The dangerous overuse of the term “pro-Israel”

Supporters of Israel love to label issues as “pro-Israel causes”: stopping the BDS movement, ensuring Congress continues its financial support of Israel, defending Israel’s actions in the recent conflicts in Gaza, exposing anti-Zionism and anti-Semitism in Europe and around the world.  Israel advocates predominantly brand these issues as pro-Israel causes in hopes of rallying support among Zionist crowds, mobilizing Jewish and pro-Israel college students and, most importantly, gaining support from elected officials, especially from members of Congress.

Yet too often certain issues are marked as “pro-Israel causes” that don’t necessarily fit the bill as pro-Israel.  Beginning in 2002, several prominent neoconservatives such as William Kristol, Elliott Abrams, Charles Krauthammer and Paul Wolfowitz, promoted the idea of engaging in a war in Iraq to oust Saddam Hussein, largely because they — and many neoconservative and Jewish publications like Commentary and The Weekly Standard — considered it to be pro-Israel. Later, in 2006, many of the same organizations and publications urged America to support and intervene in the Lebanon War for similar reasons.  Time and again, neoconservatism and interventionism are mistakenly misconstrued as pro-Israel.

Thus, the recent characterization of aspects of the neoconservative agenda as pro-Israel serves more harm than good to the pro-Israel movement as it unfairly characterizes American Zionism as an ideology of the right and alienates many Democratic lawmakers and the majority of American Jewry who strongly support Israel, yet do not support the hawkish agenda that has been labelled as pro-Israel.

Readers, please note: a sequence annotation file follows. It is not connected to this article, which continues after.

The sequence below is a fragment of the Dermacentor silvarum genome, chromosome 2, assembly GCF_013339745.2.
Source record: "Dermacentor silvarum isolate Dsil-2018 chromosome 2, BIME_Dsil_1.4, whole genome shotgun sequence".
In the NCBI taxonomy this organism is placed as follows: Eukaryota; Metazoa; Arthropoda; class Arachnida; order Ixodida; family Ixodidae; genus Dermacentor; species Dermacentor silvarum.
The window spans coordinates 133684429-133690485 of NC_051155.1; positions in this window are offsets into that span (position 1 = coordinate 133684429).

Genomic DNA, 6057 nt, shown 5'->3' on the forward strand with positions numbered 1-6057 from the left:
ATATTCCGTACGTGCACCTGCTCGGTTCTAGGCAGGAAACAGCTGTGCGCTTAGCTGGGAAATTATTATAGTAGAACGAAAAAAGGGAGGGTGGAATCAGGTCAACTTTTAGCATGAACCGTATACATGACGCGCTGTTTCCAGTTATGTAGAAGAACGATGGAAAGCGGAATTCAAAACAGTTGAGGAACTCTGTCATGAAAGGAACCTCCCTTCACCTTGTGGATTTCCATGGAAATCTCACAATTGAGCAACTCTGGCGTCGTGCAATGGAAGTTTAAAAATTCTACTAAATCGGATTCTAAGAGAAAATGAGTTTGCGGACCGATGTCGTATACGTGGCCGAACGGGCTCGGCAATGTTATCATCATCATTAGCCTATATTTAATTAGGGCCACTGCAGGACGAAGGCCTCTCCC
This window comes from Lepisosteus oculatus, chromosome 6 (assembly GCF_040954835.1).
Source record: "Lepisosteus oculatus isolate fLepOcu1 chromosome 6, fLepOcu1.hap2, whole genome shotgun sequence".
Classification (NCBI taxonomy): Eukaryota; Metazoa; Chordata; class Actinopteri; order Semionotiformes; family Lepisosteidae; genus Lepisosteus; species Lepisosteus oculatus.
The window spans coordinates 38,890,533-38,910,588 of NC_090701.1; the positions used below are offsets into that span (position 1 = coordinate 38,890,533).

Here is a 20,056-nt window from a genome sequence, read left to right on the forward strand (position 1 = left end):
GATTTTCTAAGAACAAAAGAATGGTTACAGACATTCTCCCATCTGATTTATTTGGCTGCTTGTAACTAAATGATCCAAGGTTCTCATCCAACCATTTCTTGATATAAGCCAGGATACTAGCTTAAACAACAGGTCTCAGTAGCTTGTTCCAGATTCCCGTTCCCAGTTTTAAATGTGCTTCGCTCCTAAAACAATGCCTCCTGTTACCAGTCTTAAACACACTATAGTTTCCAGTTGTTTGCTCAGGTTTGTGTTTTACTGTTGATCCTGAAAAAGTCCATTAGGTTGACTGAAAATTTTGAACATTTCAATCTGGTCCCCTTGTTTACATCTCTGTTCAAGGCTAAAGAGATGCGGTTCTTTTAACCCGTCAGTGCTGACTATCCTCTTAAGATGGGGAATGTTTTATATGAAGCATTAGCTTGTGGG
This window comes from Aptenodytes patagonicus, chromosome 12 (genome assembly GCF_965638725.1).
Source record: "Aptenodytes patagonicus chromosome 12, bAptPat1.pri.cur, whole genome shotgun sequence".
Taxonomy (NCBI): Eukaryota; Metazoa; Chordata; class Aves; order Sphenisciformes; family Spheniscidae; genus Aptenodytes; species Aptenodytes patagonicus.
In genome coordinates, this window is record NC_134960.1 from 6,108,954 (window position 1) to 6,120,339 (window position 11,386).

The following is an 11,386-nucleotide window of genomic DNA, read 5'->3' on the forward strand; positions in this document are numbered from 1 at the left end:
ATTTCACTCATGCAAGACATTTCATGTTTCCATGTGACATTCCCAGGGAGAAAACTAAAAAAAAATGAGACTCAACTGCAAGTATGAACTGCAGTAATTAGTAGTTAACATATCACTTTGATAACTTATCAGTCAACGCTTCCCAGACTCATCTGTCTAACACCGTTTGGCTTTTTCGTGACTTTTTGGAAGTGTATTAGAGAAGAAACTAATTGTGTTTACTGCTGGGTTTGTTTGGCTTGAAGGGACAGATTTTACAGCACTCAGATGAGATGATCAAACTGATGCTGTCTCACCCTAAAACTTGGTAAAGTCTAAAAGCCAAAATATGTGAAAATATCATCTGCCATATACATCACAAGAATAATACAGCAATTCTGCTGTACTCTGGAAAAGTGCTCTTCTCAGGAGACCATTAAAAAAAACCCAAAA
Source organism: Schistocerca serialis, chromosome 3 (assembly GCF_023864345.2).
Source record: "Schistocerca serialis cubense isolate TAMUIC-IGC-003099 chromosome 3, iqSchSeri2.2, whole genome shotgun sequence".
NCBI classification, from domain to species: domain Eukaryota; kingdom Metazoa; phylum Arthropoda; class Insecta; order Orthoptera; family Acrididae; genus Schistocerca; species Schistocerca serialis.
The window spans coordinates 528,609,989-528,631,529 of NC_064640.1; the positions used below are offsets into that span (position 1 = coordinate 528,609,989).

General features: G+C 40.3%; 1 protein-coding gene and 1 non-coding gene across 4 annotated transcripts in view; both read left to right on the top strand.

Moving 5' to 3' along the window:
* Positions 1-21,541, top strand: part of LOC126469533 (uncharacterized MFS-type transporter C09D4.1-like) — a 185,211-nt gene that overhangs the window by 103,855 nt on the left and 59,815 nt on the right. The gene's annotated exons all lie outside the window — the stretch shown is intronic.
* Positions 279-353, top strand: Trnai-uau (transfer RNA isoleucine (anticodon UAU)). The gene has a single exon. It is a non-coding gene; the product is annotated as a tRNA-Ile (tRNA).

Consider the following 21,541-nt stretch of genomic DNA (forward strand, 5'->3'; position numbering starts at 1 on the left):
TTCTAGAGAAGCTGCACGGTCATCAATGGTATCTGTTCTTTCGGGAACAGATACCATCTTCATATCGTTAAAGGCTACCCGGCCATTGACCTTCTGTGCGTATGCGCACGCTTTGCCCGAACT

This alienation is incredibly dangerous for the pro-Israel movement.  For decades, there have been two important truths that have allowed the pro-Israel movement to thrive: that support for Israel is bipartisan and that the overwhelming majority of American Jews are pro-Israel.

Israel supporters must be able to make an important distinction between policies that could arguably help Israel, and issues that are undoubtedly pro-Israel.  Israel advocates should be able to say that they support certain causes because of concerns they have over Israel, without saying that those who oppose those causes for similar concerns over Israel are therefore not pro-Israel.  In other words, there should be broad consensus across the spectrum of Jews and Zionists that a cause is pro-Israel before it is labelled as such.